OR
    – if the novel itself is non-linear and is simply about referencing, feeling, resonating, then the answer is very simple and lies in the juztaposing of a series of image/texts such that the “novelist” element consists in a combination of technique (creatingthe pieces) and curation (deciding how to arrange them (or not arrange them) together for the “reader”‘s first encounter

    Dan

  4. To my mind we have to get away with associating linearity or non-linearity with narrative arcs. I am talking about text, words, alphabets and typographical characters. If anything, these two pieces don’t go quite far enough (and part of that is because they are ripped out of context of a linear narrative).

    The starting point should be the primordial letter ‘soup’ inchoate, unformed pools of letters in the glass or in the perfume bottle. Through compression of the atomiser, or siphoning through the straw, they are squeezed into some sort of legible order, becoming words, settling in space on the page. The primordial soup could do with being even more compacted with a letter jumble, so much so that few actual letters can be recognised. They should maybe be darker in shade so as to be more dominant visually, the coherent words emerging tentatively, maybe apologetically.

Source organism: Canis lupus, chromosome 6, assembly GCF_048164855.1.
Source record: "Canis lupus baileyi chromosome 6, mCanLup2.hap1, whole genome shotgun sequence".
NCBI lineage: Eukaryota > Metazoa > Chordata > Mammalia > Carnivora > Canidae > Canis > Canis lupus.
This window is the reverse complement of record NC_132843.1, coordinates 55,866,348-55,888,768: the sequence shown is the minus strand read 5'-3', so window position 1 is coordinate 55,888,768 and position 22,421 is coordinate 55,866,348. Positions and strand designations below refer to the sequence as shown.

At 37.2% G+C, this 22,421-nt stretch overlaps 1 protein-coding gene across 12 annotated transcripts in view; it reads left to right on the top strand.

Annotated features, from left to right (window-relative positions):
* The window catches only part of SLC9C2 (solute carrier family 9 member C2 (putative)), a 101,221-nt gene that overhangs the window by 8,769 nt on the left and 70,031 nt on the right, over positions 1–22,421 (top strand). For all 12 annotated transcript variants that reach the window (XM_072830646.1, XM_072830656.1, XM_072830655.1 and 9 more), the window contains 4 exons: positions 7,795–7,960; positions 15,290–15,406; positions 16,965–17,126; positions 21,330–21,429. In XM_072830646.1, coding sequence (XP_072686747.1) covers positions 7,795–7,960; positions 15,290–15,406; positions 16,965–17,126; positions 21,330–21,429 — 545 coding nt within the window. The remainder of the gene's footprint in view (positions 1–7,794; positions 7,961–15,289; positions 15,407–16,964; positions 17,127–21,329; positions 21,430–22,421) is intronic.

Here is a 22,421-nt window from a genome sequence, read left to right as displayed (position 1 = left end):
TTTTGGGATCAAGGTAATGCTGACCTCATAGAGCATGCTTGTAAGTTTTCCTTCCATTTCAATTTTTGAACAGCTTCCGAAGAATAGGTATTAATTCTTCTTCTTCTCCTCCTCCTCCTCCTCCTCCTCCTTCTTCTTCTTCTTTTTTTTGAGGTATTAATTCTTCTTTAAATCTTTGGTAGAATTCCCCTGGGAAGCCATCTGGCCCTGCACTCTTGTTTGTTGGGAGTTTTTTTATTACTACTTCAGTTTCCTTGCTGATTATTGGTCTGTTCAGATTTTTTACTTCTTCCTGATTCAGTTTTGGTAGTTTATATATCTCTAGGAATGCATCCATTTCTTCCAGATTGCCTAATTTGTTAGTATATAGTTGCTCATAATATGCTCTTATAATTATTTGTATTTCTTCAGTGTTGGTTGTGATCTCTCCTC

Part of this returns to the question of contextualising the whole thing – if one has established the notion of inchoate letter ‘soups’ then that part of the image might resonate more.

    In the case of the atomiser, I think the letters should be much more ‘spray’ like – spaced apart, forming their words by (a distant) adjacency not proximity. Tiny, tiny letters, falling in columns, but reading words in rows.

    Here are disadvantages of collaborating remotely. Were the two people together an talking, able to react the more instantaneously, then we could get to the exact heart of these issues. With time lags, the energy dissipates to some extent. But that’s just a practicality. I could have kept sending it backwards and forwards with proposed changes, but I wanted to get them out there.

    So there would have been more of an assault on the typography. That’s where non-linearity lies. But I’m not dismissing your point about narrative entirely out of hand, because it relates to the bigger ‘picture’. A novel entirely in this form, with no interlinking blocks of text, well how is that different from a graphic novel? A post-modern graphic novel maybe, one that interrogates its tools of words and pictures, but that’s not really what I’m about. If you do choose to retain blocks of text, interspersing images like these, then how do you embed the images and justify there existence as other than just nice illustrations of what’s in the text – a return to the illuminated monk’s manuscripts, focusing on a letter/word here or there?